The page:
A bill, not the bill
And so we have a Bill for an independence referendum. Not THE Bill. Not legislation to go before Parliament. But a Bill.
Opposition parties are tentatively beginning to advance the notion that the delays and discussions surrounding the Bill add up to "another broken promise from the SNP."
They might be wise to pursue an alternative path. As Alex Salmond pointed out at First Minister's Questions, if his rivals would withdraw their opposition, he would introduce a full-blooded Referendum Bill tomorrow.
Still and all, is Alex Salmond playing tactical politics with this issue? Yes of course he is.
The consultation over the new Draft Bill is due to end on April 30.
That is conveniently timed to ensure that the process is coterminous with the campaign for the General Election which is expected on May 6.
Mr Salmond is hoping that the issue of independence will thereby form a significant part of that election campaign. His opponents seem reluctant to play.
That was evident at FMQs. Not one of the Opposition party leaders chose to major on the just-published Referendum Bill.
They were intent on signalling that they regard it as an irrelevant distraction. They chose instead to question the FM about knife crime, the number of civil servants and bonuses at Scottish Enterprise.
The referendum finally featured in rather lively exchanges towards the close.
So where are we now? We have the draft Bill. It proposes two questions, one on independence, one on extended devolution.
On the latter, there will be consultation as to whether that means Devolution Max or the Calman package.
This draft Bill will be, potentially, a standing sub-text for the next stage of political debate in Scotland.
That sub-text will remain in place - just as the fundamental substructure of Scottish debate is the range of opinions about Scotland's constitutional future. That is and remains the core fault line in Scottish politics.
I suspect, however, that Mr Salmond will be relatively content, having published his Bill, to engage on issues which will be germane at the UK General Election, not least the economy.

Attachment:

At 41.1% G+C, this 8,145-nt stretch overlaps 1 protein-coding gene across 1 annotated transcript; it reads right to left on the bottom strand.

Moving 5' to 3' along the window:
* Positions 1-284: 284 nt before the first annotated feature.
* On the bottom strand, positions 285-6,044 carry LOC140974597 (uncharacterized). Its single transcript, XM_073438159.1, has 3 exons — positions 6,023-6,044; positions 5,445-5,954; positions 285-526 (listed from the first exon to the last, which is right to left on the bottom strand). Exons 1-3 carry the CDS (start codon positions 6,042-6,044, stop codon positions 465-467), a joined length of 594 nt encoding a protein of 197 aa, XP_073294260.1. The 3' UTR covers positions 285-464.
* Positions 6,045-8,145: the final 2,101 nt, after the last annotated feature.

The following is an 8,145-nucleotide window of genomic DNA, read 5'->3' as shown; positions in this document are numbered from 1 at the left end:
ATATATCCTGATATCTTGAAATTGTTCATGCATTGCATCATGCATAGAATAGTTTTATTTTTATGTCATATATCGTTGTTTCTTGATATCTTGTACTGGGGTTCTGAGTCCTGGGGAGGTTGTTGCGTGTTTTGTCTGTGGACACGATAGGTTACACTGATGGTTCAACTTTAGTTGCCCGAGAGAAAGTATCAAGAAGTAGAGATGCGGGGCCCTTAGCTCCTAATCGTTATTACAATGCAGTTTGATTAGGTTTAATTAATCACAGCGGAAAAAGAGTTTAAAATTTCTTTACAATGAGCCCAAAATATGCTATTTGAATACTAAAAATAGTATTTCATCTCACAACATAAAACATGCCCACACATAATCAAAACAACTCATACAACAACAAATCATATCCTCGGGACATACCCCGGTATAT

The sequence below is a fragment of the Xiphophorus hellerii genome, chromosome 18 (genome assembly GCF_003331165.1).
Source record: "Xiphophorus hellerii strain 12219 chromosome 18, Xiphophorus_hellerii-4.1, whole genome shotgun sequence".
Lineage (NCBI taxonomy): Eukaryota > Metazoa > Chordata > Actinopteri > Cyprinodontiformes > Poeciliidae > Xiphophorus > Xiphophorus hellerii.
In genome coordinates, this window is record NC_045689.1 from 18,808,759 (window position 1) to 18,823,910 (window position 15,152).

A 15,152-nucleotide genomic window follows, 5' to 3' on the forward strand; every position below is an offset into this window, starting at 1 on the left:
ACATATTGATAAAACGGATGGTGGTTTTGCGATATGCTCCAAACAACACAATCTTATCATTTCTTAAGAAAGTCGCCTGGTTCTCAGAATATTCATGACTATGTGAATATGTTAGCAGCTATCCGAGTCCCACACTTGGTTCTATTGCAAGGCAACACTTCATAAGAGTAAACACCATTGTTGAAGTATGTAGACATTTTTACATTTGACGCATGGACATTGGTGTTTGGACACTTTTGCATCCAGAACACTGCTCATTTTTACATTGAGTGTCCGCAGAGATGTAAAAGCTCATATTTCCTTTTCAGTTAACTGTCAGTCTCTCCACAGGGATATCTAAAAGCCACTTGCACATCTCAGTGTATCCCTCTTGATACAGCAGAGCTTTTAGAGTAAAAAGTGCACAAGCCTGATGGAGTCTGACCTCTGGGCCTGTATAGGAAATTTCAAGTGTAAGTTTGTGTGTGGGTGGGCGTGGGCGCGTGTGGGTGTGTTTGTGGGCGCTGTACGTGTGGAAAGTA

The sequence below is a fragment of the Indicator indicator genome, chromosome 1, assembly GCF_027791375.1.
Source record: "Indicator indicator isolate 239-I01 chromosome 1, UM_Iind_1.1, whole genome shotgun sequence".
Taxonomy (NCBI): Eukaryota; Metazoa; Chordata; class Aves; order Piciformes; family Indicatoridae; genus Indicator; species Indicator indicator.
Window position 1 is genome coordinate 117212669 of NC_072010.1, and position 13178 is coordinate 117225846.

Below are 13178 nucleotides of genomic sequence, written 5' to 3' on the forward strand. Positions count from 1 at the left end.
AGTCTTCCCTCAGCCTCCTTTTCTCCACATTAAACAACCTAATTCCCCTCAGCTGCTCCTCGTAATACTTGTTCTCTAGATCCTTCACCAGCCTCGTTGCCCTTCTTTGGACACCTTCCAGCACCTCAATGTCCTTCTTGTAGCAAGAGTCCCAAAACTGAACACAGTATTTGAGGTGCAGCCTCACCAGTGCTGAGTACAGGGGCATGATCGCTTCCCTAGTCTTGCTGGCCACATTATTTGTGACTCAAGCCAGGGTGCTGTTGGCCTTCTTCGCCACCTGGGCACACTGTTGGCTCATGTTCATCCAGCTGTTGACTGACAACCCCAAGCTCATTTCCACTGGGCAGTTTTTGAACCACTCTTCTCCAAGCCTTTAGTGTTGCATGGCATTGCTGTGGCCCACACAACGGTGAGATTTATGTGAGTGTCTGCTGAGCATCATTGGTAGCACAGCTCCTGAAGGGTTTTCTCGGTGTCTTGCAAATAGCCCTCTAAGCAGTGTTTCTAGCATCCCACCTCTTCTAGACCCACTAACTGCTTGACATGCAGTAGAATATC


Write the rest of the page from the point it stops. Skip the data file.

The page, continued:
He will do so in the context of his perspective about independence.
His rivals will engage in those debates on their own terms, disdaining to accept Mr Salmond's parameters.
Among the many questions posed by the media, self included, today, herewith a few of the more entertaining.
1) How can Labour be so set against a referendum in Scotland - when they back one on Alternative Voting for Westminster and are apparently content to endorse one on enhanced devolution in Wales? Labour's answer - the circumstances are different and the responses tailored to those differing circumstances.
2) Say, following consultation, the "extended powers" option on the ballot paper is Calman. How could Alex Salmond campaign for a Yes/Yes vote, as he promises, when he has described Calman's tax powers as inimical to Scotland's interests?
The SNP's answer - they expect that the option would be Devo Max, not least because the Calman proponents appear averse to submitting their plan to a referendum.
3) The independence proposal on the ballot paper includes Scottish membership of the European Union. How can the SNP guarantee that would be the case when it would be an EU decision? The SNP's answer - they are entitled to describe their vision of independence in a consultative referendum. Scotland would inherit EU membership from its current status within the UK.
For now, though, this is not about the precise referendum questions. That is because this is, presently, about political strategy, not legislation. This is A Bill, not THE Bill.